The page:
October 16th, 2005

Voted for Dean

Just Watch. And Remember, I Told You So

I had an idea for something I really want to write. But the catch is that it's too long for a comfortable single journal entry, probably about two of them, maybe three. And until I make up my mind in what order I want to organize it, I'm not quite ready to start typing. Probably starting Tuesday I'll run a few journal entries in a row on the subject of sex instead of politics. But as a placeholder between now and then, and frankly because of a headline in the current news, I'm going to talk about politics. And specifically, I'm going to remind you that, "I told you so."

So long ago that I can't find it right now, during the earliest preliminaries to Saddam's trial, it came out that when Saddam found out they had scheduled an election while he was in jail, he said good, he hoped he'd be acquitted by then. If so, he planned to run for re-election, and he was confident that he'd win. I was saying at the time that this wasn't as silly as it sounds, not least of which because he has a very good chance of being acquitted. No, really. And what's got me bringing it up again, and saying, "I told you so," is that as I read the latest headlines, it seems to me that the Bush Administration is bringing the same genius to the Saddam Hussein trial that they brought to rebuilding Iraq, "saving" Social Security, and providing hurricane relief in New Orleans. Here's the article: Robert H. Reid, "Saddam Case a Chance for Speedy Conviction," Associated Press, Saturday, October 15th, 2005.

In order to secure a death penalty conviction for Saddam Hussein as fast as possible, they're not trying him (at least, not yet) for his worst atrocities. Instead, they're concentrating on one smaller atrocity where the documentation tying him to it is exceptionally good. After all, they don't have to convict him of murdering tens of thousands of people to sentence him to death; the 150 or so in this case will do just fine. You can check the article for the full details, but the summary is this:

In 1982 during the Iran/Iraq war, one Iraqi Shiite town on the border called Dujail was known to be sympathetic to the Iranians, and strongly suspected of providing aid, shelter, and assistance to the enemy. In order to try to negotiate them back to their own country's side, then-Iraqi President Saddam Hussein scheduled talks with the town's leaders. When he showed up, dozens of armed men ambushed his convoy, resulting in a several-hour gun battle from which the Iraqi army was barely able to extract the President alive. He then ordered the army and the secret police into that town in force, capturing somewhere around 1500 residents. Those were questioned, including the use of torture in some cases, to find out who had staged the ambush; as a result of the evidence so provided, 150 people were sentenced to death and killed. The current collaborationist government in Iraq, with extensive US supervision and assistance, is planning on charging Saddam with 1500 counts of torture and 150 counts of murder for the Duhail massacre. The morons.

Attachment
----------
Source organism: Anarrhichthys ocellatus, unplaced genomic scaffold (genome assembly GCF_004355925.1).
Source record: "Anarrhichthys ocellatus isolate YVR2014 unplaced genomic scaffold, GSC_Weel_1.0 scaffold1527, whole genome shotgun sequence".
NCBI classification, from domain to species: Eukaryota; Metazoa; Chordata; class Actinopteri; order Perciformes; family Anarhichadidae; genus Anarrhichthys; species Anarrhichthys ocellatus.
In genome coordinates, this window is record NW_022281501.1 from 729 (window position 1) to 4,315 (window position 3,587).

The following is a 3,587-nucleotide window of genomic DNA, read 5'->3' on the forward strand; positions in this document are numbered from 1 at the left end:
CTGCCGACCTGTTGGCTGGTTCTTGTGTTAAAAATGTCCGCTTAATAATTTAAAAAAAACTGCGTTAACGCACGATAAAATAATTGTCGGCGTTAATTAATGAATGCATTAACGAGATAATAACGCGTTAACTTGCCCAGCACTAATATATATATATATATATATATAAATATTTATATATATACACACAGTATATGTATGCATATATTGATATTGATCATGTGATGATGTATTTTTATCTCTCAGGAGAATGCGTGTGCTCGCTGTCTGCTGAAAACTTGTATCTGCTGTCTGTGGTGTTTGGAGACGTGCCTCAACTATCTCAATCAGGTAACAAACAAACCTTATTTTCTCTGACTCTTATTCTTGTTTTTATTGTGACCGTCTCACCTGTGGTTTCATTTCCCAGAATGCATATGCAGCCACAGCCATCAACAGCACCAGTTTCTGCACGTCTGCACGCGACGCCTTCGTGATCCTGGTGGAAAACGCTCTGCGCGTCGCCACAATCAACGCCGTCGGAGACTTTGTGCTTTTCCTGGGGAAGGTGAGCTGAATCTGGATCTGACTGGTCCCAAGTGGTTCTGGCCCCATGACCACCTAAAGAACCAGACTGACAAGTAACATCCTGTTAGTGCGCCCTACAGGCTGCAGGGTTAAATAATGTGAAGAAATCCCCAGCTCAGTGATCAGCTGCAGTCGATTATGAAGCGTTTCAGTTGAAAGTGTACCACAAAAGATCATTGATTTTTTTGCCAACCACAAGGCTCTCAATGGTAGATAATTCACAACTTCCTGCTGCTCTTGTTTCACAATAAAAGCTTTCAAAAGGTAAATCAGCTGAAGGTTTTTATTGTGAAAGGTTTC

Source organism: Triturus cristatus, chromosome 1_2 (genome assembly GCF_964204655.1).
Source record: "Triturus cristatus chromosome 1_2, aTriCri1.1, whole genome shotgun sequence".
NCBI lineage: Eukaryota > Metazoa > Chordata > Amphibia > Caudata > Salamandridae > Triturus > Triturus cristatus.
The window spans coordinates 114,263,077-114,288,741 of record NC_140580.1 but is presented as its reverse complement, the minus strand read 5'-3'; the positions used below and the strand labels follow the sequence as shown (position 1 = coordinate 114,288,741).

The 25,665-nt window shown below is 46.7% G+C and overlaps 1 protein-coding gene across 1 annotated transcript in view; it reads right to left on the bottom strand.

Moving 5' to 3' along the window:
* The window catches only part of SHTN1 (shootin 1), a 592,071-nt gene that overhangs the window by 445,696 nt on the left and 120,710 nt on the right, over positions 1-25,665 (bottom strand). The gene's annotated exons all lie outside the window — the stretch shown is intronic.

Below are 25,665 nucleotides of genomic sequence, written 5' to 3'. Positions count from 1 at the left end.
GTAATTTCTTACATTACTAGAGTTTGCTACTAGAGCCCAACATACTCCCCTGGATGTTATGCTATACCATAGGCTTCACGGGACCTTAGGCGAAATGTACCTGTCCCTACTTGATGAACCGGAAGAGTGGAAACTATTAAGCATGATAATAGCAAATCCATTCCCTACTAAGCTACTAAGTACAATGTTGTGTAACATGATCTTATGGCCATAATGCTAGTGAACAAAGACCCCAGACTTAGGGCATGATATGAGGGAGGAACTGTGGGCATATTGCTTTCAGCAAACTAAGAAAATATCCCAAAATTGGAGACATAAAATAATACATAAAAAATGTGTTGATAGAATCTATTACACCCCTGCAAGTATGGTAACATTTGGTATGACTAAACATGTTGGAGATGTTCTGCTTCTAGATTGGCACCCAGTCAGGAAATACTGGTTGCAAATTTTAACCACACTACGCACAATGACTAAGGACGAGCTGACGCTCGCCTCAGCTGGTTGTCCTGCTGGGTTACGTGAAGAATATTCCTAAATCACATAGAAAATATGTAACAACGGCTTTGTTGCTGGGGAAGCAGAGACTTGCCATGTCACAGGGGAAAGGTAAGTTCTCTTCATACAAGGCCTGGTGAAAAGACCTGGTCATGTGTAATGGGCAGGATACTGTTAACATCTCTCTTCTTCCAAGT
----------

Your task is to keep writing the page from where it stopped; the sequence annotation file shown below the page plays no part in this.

There was a leak from Saddam's defense team a couple of months ago that Saddam was considering stipulating every fact in the prosecution's case, which threw people into a tizzy. Some of the dimmer talking heads on television wondered if Saddam was trying to get the collaborators to kill him, to make himself a martyr for Baath Socialism. Because, you know, he'd do that, that's so consistent with his history ... um, no. I know why he's considering stipulating the facts in the Duhail massacre. There's an old lawyer's adage, "When the facts are on your side, argue the facts. When the law is on your side, argue the law. When the facts and the law are against you, pound the table." The facts are, pretty clearly, what the prosecution thinks they are. But the law isn't.

Can anybody show me any provision in Iraqi law, on the books in 1982, that prohibits military tribunals, especially during wartime, from executing traitors, especially traitors who attempted to assassinate the president of the country? Can anybody show me any provision in Iraqi law, on the books in 1982, that says that the President of Iraq can't order criminal suspects detained for questioning under torture, especially in such a case? You may think that what he did was pretty despicable. (Never mind how many Iraqi civilians we've killed ourselves because Saddam's guys tried an even less successful assassination plot against President Bush's father; this is about Saddam's guilt, not Bush's. So far.) But even if it was despicable, what you can't do, so far as I can tell, is prove that it was illegal. So I'm suspecting that on day one of the trial, Saddam will get up, and ask the court that, if the defense were to stipulate all of the facts in the prosecution's case, just exactly what provision of Iraqi law as of 1982, by chapter and paragraph, are they charging him with? And when they stutter and stammer and try to accuse him of "crimes" that weren't actually banned by the law, he'll move for dismissal with prejudice, for summary judgment of innocence. And then where will we be? Imbeciles.
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